You could say the United States is one vacation-challenged nation.
Only 44 percent of Americans say they will take a break this summer, according to a new survey by CreditCards.com.
“I think that it’s further proof that Americans are just very debt-adverse still, even though we’re past the Great Recession,” said Matt Schulz, an analyst with the website.
The economy has recovered for some people, yet not so much for others. And when budgets are tight, a vacation is one of the first things crossed off the list, said Abigail Sussman, an assistant marketing professor at the University of Chicago Booth School of Business.
“You’re going to want a separate pool of money to spend on that,” she said. “It’s not going to be an expense that’s going to slip under the radar.”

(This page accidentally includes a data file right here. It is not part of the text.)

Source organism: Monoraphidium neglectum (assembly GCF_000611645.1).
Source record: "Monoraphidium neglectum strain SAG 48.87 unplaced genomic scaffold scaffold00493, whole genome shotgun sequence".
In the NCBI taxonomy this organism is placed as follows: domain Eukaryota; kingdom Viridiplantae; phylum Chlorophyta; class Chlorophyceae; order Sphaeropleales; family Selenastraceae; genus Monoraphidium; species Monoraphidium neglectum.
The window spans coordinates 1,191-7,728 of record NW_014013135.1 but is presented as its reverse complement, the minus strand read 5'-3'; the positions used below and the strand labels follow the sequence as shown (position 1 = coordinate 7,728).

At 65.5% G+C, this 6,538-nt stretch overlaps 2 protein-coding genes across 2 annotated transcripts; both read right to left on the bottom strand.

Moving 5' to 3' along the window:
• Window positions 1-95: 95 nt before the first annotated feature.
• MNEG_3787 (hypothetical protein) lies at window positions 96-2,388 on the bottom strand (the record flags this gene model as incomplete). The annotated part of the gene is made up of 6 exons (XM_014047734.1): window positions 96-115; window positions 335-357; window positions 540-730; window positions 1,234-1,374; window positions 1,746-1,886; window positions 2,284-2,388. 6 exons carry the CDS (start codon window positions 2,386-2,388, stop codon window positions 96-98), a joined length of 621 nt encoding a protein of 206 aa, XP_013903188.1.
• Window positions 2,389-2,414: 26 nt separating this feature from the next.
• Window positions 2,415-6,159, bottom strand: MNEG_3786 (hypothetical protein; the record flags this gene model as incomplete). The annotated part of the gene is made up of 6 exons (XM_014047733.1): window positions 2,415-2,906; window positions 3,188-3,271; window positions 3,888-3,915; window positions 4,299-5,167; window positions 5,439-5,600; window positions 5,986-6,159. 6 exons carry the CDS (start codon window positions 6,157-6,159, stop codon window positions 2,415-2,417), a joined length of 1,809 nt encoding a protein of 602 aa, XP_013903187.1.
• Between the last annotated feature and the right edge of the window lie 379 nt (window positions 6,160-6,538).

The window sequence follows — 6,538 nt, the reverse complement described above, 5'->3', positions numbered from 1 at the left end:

In fact, the survey found that about 80 percent of people who plan to take a vacation said they’ll dip into savings to cover the cost.
But staying put isn’t always about money, said Stewart Friedman, a professor of management at the Wharton School of the University of Pennsylvania.
“It’s probably the result of people feeling like they have to be on all the time in order to satisfy the demands of their employers,” Friedman said.
Why bother hitting the beach when you’re just going to be on your phone the whole time, furiously replying to your boss?
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